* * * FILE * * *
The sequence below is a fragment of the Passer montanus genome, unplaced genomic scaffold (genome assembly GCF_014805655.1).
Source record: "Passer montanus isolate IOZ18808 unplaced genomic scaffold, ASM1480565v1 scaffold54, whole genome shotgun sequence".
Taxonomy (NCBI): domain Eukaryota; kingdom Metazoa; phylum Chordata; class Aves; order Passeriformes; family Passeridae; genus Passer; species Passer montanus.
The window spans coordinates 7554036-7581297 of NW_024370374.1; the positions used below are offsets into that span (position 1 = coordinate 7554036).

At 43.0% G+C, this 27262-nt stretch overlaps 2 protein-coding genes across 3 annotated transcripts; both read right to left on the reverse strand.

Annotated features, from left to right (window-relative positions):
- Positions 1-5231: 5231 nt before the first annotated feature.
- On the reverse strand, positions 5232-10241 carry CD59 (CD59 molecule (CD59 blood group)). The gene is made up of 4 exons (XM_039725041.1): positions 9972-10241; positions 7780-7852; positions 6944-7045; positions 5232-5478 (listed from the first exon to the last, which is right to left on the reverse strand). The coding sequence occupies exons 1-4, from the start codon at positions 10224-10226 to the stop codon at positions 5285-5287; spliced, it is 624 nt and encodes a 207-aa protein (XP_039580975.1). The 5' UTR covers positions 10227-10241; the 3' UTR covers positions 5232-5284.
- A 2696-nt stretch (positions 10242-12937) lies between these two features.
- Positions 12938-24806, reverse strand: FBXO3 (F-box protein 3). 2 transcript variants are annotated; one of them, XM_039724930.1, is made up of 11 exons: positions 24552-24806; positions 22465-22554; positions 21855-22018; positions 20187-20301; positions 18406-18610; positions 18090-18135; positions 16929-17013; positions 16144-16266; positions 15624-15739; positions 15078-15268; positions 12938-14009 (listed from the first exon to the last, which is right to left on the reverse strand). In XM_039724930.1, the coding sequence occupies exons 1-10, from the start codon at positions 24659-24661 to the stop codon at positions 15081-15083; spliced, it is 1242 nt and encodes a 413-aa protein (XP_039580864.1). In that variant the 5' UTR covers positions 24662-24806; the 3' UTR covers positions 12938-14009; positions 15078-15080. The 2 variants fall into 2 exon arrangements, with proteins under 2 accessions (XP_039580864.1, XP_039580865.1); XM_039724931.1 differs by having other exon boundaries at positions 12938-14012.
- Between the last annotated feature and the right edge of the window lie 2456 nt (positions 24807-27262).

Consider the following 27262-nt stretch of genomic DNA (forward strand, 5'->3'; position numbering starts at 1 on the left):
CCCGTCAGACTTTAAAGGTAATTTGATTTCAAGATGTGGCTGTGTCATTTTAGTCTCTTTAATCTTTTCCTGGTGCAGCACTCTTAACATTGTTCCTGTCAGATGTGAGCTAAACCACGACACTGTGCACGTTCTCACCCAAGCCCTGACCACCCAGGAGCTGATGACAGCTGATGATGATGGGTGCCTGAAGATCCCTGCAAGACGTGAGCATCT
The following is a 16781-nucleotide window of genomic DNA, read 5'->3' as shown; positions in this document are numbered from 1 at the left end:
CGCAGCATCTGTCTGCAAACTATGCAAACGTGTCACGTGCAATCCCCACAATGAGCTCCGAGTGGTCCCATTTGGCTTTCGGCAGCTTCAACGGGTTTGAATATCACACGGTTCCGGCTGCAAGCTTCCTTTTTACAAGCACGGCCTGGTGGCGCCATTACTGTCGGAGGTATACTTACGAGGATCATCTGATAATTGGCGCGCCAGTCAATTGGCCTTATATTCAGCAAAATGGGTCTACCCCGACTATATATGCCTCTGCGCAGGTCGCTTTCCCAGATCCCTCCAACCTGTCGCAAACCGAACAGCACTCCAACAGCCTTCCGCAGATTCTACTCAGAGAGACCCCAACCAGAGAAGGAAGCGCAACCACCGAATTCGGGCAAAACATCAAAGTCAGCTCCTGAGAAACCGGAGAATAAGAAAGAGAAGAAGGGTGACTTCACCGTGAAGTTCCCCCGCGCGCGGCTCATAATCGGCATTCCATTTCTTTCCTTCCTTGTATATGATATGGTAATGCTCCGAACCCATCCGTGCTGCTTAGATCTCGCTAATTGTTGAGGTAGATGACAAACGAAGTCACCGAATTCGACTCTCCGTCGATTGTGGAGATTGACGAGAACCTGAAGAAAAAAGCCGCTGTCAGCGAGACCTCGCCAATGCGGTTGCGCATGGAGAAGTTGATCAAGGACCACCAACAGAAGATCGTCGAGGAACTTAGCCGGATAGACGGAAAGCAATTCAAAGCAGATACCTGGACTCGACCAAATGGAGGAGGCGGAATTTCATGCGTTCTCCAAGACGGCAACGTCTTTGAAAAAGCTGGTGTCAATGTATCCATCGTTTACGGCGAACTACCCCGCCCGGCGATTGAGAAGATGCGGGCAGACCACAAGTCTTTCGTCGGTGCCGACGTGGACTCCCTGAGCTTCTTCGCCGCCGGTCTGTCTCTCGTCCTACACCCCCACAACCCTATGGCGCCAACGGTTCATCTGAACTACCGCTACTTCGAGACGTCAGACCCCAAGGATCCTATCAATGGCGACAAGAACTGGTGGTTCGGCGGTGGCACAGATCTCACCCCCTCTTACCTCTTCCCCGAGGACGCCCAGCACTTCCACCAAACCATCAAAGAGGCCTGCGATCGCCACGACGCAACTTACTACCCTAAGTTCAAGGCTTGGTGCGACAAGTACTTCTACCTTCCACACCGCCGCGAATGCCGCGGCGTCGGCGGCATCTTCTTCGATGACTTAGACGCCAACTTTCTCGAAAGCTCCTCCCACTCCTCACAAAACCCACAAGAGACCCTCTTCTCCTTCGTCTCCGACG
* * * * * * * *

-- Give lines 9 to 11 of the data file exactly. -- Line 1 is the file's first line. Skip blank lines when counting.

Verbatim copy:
- A 2696-nt stretch (positions 10242-12937) lies between these two features.
- Positions 12938-24806, reverse strand: FBXO3 (F-box protein 3). 2 transcript variants are annotated; one of them, XM_039724930.1, is made up of 11 exons: positions 24552-24806; positions 22465-22554; positions 21855-22018; positions 20187-20301; positions 18406-18610; positions 18090-18135; positions 16929-17013; positions 16144-16266; positions 15624-15739; positions 15078-15268; positions 12938-14009 (listed from the first exon to the last, which is right to left on the reverse strand). In XM_039724930.1, the coding sequence occupies exons 1-10, from the start codon at positions 24659-24661 to the stop codon at positions 15081-15083; spliced, it is 1242 nt and encodes a 413-aa protein (XP_039580864.1). In that variant the 5' UTR covers positions 24662-24806; the 3' UTR covers positions 12938-14009; positions 15078-15080. The 2 variants fall into 2 exon arrangements, with proteins under 2 accessions (XP_039580864.1, XP_039580865.1); XM_039724931.1 differs by having other exon boundaries at positions 12938-14012.
- Between the last annotated feature and the right edge of the window lie 2456 nt (positions 24807-27262).